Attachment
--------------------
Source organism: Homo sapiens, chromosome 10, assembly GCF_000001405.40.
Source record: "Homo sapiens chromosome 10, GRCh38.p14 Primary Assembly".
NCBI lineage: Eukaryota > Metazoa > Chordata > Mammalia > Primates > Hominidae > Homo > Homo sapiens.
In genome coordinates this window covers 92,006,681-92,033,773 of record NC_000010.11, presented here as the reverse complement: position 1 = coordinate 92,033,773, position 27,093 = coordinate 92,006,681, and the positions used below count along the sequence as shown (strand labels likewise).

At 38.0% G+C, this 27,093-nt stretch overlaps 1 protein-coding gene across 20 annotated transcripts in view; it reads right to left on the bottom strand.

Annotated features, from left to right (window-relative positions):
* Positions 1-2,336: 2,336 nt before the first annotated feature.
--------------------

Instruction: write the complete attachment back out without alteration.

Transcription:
Source organism: Homo sapiens, chromosome 10, assembly GCF_000001405.40.
Source record: "Homo sapiens chromosome 10, GRCh38.p14 Primary Assembly".
NCBI lineage: Eukaryota > Metazoa > Chordata > Mammalia > Primates > Hominidae > Homo > Homo sapiens.
In genome coordinates this window covers 92,006,681-92,033,773 of record NC_000010.11, presented here as the reverse complement: position 1 = coordinate 92,033,773, position 27,093 = coordinate 92,006,681, and the positions used below count along the sequence as shown (strand labels likewise).

At 38.0% G+C, this 27,093-nt stretch overlaps 1 protein-coding gene across 20 annotated transcripts in view; it reads right to left on the bottom strand.

Annotated features, from left to right (window-relative positions):
* Positions 1-2,336: 2,336 nt before the first annotated feature.